The visualization system and method described here naturally lends itself to high-speed delivery over the Internet. Conceptually, the various components of the visualization design can be divided into several different layers, as shown in FIG. 49. FIG. 49 is a representation of invention components. The display components can be grouped into two classes, a) the pseudoterrain raster image layer, and b) the vector layers that are plotted over the raster.
These layers can be grouped into two distinct classes, namely the pseudoterrain image layer, and the symbol and label layers that are plotted on top of the pseudoterrain. With the exception of the image layer, the remaining components of the display have extremely low bandwidth transmission requirements, as they are defined generally of just xy coordinate and feature attribute information. Additionally, at any given moment, a particular user is likely to require only a very limited subset of this information. As a consequence, server loads on any system implementation are relatively light.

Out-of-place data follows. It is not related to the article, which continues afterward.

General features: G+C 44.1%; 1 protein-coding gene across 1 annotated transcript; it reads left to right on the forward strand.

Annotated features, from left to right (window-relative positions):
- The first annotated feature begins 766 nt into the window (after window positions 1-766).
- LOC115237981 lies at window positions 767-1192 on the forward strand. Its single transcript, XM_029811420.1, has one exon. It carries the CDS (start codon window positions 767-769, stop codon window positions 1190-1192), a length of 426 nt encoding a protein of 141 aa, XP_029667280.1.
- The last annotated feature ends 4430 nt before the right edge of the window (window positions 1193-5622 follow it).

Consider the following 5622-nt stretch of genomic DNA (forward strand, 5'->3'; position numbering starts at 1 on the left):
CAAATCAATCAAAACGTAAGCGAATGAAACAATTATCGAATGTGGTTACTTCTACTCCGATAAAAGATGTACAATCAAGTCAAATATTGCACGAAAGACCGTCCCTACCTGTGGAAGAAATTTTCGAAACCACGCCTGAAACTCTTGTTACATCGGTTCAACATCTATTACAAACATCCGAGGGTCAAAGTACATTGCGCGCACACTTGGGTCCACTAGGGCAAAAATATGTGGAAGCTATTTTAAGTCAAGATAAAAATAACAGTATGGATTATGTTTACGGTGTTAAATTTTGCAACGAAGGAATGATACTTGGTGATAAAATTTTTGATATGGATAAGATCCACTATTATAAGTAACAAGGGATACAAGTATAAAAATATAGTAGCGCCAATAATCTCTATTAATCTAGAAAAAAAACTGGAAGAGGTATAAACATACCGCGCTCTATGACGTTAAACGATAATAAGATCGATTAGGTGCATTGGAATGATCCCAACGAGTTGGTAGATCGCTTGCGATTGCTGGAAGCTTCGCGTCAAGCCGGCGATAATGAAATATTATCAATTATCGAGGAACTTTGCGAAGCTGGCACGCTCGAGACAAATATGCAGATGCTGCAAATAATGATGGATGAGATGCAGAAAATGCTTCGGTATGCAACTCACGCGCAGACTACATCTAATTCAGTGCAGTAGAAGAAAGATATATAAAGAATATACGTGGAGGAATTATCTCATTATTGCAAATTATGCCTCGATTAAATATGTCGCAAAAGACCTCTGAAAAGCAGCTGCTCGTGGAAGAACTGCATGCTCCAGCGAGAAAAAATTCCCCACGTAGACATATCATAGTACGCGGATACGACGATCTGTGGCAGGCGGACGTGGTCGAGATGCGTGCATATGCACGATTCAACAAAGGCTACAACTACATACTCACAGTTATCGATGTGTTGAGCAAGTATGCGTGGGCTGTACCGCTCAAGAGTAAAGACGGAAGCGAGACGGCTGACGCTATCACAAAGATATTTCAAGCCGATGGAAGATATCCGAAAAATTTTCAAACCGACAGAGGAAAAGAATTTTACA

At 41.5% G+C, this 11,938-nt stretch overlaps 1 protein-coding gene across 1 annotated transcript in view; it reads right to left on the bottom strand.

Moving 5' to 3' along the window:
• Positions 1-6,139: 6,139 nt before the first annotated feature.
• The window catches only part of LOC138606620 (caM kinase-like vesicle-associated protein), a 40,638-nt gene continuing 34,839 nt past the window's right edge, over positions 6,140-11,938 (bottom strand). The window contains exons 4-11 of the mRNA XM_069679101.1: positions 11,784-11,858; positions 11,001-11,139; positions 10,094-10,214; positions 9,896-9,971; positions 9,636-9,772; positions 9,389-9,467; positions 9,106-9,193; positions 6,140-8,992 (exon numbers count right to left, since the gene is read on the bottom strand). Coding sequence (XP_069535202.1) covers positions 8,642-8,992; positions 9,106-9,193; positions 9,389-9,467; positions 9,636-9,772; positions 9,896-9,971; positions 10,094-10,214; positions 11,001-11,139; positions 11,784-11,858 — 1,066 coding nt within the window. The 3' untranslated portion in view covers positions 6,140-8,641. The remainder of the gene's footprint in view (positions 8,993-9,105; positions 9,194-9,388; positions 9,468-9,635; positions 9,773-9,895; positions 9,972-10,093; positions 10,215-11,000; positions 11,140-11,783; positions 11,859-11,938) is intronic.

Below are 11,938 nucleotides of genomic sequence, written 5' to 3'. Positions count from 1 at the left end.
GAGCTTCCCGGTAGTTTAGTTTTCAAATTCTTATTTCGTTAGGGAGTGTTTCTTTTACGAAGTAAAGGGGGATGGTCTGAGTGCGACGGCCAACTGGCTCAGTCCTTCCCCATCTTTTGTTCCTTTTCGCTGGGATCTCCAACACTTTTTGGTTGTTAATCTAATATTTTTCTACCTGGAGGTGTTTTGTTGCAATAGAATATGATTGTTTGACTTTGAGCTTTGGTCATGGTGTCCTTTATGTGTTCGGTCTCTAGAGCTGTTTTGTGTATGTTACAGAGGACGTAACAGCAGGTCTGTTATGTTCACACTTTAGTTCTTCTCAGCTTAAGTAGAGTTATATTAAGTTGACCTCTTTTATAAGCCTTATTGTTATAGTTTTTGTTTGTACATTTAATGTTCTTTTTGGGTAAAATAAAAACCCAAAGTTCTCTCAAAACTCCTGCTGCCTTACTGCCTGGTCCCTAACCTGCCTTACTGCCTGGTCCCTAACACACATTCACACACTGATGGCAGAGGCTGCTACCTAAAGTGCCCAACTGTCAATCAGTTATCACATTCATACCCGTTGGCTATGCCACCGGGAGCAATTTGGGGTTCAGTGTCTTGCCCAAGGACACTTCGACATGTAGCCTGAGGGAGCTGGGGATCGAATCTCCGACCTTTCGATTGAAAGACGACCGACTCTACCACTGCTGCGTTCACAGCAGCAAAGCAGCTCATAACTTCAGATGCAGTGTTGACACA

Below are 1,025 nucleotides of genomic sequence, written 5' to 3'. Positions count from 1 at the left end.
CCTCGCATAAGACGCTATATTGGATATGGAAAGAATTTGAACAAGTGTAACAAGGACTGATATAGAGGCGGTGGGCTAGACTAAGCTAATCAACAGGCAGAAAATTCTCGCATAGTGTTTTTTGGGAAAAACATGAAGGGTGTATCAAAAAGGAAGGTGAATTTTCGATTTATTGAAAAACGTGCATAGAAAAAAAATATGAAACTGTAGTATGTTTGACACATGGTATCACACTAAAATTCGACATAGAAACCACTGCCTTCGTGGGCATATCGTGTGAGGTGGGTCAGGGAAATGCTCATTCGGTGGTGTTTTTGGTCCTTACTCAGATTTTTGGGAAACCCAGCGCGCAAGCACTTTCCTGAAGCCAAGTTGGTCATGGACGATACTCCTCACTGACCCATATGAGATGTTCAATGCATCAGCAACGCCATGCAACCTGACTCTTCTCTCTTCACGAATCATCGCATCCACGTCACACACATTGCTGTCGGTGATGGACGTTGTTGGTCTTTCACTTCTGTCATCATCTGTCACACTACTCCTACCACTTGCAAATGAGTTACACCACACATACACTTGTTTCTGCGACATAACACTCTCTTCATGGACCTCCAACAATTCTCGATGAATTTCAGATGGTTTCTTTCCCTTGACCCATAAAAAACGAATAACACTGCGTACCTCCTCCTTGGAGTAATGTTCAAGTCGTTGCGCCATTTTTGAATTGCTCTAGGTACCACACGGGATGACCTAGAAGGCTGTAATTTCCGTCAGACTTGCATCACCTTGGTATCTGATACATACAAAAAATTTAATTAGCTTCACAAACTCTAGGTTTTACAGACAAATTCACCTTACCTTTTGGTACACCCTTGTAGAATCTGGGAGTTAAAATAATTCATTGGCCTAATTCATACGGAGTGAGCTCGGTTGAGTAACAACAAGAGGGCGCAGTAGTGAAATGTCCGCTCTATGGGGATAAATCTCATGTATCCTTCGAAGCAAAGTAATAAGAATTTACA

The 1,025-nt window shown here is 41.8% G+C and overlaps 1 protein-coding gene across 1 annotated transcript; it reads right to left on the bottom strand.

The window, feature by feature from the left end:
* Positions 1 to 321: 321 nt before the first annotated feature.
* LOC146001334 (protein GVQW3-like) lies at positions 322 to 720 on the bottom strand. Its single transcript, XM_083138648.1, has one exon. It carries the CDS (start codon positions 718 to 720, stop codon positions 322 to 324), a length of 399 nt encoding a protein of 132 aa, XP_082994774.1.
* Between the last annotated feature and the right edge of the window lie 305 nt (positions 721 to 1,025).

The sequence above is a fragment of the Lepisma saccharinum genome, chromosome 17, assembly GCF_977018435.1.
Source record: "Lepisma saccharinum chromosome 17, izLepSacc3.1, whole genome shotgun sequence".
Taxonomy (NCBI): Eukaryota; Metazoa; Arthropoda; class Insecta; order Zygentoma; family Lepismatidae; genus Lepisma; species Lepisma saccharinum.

The pseudoterrain image layer is another matter. To effectively delineate the separate regions of the display, as well as to provide a rich, compelling, and intriguing user experience, an extensive graphical “region” is provided to the user, in the preferred embodiment. This requirement translates into an image many thousands of pixels on a side. The conventional options for delivering an image of this size to a user are either to require the user to download the whole thing up front, or to serve up various image “tiles” a few at a time based on user interactions. Both options impose unacceptable bandwidth requirements.
The solution employed in various embodiments of the system 10 is to require a one-time initial download of a wavelet-compressed “master” image, then serve up the wavelet coefficients needed to uncompress selected subregions based on user interactions. These coefficients are cached, in some embodiments, for later reuse as people tend to return to the same regions of interest. They are also pre-fetched, in some embodiments, to further improve interaction speed. The commercial “Mr. SID” wavelet-based image compression/decompression SDK is suitable for this purpose, for example.
System and Method for Visualizing (e.g., Very Large) Hierarchies
These embodiments relate to graphically representing the structure and properties of large collections of hierarchically organized information, such as large computer file directory structures or Web directories such as “Yahoo.” These representations enable rapid assessment of the overall form, depth and contents of such structures.